Accretion of redeemable convertible preferred stock relates primarily to the 10% annual interest feature on the Series A and Series B redeemable convertible preferred stock as well as the deemed dividend of $0.8 million recorded on the Series D preferred stock issued in March 2004 resulting from a beneficial conversion feature. The accretion and deemed dividend were $1.9 million for the three months ended March 31, 2004, an increase of $1.5 million from $0.4 million for the three months ended March 31, 2003. The increase resulted from the issuance of Series A and Series B redeemable convertible preferred stock during the third quarter of 2003 and the issuance of the Series D convertible preferred stock in March 2004.

Results of Operations

Year Ended December 31, 2003 Compared to the Period from June 14, 2002 (Date of Inception) through December 31, 2002

Revenue

      To date, our revenue has been derived primarily from our strategic alliance. In 2003, we received a $2.0 million license fee from Merck in connection with our strategic alliance, almost all of which has been deferred and is being recognized as revenue over six years, the estimated period of performance under the collaboration agreement. We did not recognize any revenue in 2002.

Research and Development Expenses

      Research and development expenses were $13.1 million in 2003, an increase of $9.8 million from $3.3 million in 2002. This increase resulted primarily from an increase in noncash stock-based compensation of $2.6 million, research and development expenses incurred by Alnylam Europe, which we acquired in July 2003, of $2.1 million, and the increase in payroll and related costs of our research and development team of $2.1 million. The remainder of the increase is primarily a result of an expansion of our technology development program during 2003 and the impact of a full year of operations in 2003.

General and Administrative Expenses

      General and administrative expenses were $7.5 million in 2003, an increase of $6.6 million from $0.9 million in 2002. This resulted from an increase due to the addition of Alnylam Europe of $0.9 million,

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and an increase due to the hiring of additional employees and key members of the management team of $1.8 million. The remainder of the increase is primarily a result of the impact of a full year of operations in 2003.

Purchased In-Process Research and Development

      In July 2003, in connection with our acquisition of Alnylam Europe, we allocated $4.6 million of the purchase price to purchased in-process research and development, which we recorded as an expense in our consolidated statement of operations in 2003. As of December 31, 2003, the technological feasibility of the projects had not yet been reached and management believes the assumptions included in the valuation analysis continue to be valid.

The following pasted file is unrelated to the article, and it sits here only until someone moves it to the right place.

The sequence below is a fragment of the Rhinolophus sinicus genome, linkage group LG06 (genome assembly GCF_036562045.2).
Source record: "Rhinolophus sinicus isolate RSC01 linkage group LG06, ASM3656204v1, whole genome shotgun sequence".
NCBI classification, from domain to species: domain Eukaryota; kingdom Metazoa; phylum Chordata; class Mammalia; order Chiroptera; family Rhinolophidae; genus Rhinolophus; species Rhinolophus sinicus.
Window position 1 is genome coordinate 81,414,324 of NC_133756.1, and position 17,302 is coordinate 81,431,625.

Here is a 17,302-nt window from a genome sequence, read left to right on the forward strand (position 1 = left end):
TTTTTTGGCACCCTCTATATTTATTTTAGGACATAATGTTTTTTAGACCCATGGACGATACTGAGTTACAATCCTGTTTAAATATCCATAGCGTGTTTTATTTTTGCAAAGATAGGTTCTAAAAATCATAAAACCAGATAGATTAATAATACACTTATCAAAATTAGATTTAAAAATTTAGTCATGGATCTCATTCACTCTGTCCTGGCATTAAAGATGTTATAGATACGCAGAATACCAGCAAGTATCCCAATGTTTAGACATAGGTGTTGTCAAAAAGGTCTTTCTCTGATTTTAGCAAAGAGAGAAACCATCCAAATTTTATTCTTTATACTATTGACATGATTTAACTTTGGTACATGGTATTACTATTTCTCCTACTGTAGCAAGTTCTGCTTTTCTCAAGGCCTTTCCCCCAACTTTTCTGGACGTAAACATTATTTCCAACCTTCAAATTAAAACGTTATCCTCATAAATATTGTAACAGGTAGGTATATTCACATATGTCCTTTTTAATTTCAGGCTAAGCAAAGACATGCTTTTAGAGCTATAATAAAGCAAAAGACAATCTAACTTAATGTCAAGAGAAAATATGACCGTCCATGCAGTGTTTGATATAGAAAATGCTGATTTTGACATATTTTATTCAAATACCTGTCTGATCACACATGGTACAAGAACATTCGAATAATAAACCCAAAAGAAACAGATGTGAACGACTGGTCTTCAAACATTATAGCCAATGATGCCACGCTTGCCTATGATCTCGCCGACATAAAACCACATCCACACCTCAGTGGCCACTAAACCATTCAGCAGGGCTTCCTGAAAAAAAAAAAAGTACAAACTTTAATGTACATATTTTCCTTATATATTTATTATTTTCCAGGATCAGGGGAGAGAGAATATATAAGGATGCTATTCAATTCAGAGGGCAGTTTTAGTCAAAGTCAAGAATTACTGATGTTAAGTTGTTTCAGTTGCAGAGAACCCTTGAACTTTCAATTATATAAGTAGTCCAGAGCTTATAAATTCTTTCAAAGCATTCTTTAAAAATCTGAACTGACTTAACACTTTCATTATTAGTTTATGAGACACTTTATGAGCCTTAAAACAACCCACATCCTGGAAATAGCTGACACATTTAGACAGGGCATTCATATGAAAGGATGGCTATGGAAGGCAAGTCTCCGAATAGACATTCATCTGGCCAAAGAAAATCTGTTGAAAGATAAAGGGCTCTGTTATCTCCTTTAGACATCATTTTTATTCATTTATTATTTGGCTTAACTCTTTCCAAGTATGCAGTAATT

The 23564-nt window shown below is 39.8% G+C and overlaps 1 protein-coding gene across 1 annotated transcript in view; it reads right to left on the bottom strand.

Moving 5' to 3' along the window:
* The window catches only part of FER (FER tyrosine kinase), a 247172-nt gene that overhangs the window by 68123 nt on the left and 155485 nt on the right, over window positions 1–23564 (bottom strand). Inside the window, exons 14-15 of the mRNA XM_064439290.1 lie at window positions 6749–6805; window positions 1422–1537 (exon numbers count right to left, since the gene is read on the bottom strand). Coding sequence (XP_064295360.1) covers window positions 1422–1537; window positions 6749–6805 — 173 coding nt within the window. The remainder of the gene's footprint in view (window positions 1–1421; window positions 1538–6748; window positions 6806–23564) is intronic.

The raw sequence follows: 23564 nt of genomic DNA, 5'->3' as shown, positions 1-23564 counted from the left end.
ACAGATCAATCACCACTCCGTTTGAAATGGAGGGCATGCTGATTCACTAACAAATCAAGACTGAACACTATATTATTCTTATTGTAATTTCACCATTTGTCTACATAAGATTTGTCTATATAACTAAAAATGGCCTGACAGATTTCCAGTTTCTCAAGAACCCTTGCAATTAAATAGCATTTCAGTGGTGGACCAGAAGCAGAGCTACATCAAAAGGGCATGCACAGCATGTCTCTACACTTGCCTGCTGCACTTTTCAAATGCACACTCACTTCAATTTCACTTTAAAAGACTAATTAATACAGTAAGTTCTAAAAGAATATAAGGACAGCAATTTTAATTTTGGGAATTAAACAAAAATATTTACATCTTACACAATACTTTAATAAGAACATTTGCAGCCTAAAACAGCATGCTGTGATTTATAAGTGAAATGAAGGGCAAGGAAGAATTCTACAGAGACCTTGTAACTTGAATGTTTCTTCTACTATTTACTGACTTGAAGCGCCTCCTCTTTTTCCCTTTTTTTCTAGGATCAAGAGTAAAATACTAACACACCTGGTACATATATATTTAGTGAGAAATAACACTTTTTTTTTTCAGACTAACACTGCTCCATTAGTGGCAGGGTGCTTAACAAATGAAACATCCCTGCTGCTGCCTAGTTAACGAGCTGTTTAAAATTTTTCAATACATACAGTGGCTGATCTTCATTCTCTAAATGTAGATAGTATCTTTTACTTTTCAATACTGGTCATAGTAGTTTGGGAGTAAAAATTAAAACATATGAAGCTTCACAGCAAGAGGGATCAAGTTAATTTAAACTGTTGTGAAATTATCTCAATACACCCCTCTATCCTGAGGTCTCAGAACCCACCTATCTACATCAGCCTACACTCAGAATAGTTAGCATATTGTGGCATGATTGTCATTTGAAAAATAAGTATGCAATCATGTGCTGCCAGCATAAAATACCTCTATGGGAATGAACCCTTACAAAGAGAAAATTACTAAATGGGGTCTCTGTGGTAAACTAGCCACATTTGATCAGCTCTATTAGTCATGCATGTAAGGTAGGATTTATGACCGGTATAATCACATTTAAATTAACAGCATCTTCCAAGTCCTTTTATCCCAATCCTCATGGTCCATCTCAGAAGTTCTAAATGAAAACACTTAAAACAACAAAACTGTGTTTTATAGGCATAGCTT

Below is a brief description of the Alnylam Europe purchased in-process research and development projects and their status as of December 31, 2003.

                             
Estimated
Cost to Year of
Value at Complete at Expected
Program Description Development Status at Acquisition December 31, Product
or Indication December 31, 2003 Date 2003 Launch





($ in thousands)
Malignant Melanoma
  Research   $ 1,756     $ 12,871       2012 (1)
Pancreatic Carcinoma
  Research     2,853       10,769       2012 (1)
         
     
         
    Total:   $ 4,609     $ 23,640          
         
     
         


(1)  Our intention for these programs is to conduct the first phase of clinical trials and then out-license the programs to a partner. Upon out-licensing, we expect the partner to bear all development costs and control clinical development. We expect to earn payments upon the attainment of clinical milestones by any such partner and royalties on product sales. Since such a partner would control the clinical development, we will be unable to influence the timing of the achievement of the milestones, if at all, or the estimated year of the product launch, if at all. Our valuation assumed a development period of approximately 10 years, with milestones being earned during that period, which management believes is a typical time period required to bring a drug to market. Actual results will differ from these estimates due to the uncertainties surrounding drug development.

      Our strategy is to focus on the development of our Direct RNAi programs for AMD and PD. In addition we are continuing to build the capabilities of our product engine to enable the development of Systemic RNAi programs and expand the range of diseases that can be treated with our RNAi therapeutics. We believe Systemic RNAi capabilities will enable us to develop RNAi therapeutics to treat a broader range of diseases, including cancers such as malignant melanoma and pancreatic carcinoma.

Interest Income and Expense

      Interest income was $0.2 million in 2003 and $0.1 million in 2002. This increase resulted primarily from higher cash balances due to net proceeds of $27.5 million from the issuance of convertible preferred stock in 2003. Interest expense was $0.1 million in 2003, and relates to the equipment line of credit used for financing equipment purchases. We had no interest expense in 2002.

Accretion of Redeemable Convertible Preferred Stock

      The accretion of redeemable convertible preferred stock was $2.9 million in 2003, an increase of $2.2 million from $0.7 million in 2002. The increase is primarily from the issuance of Series A and Series B redeemable convertible preferred stock during 2003 and, to a lesser extent, the impact of accretion for the full year.

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Liquidity and Capital Resources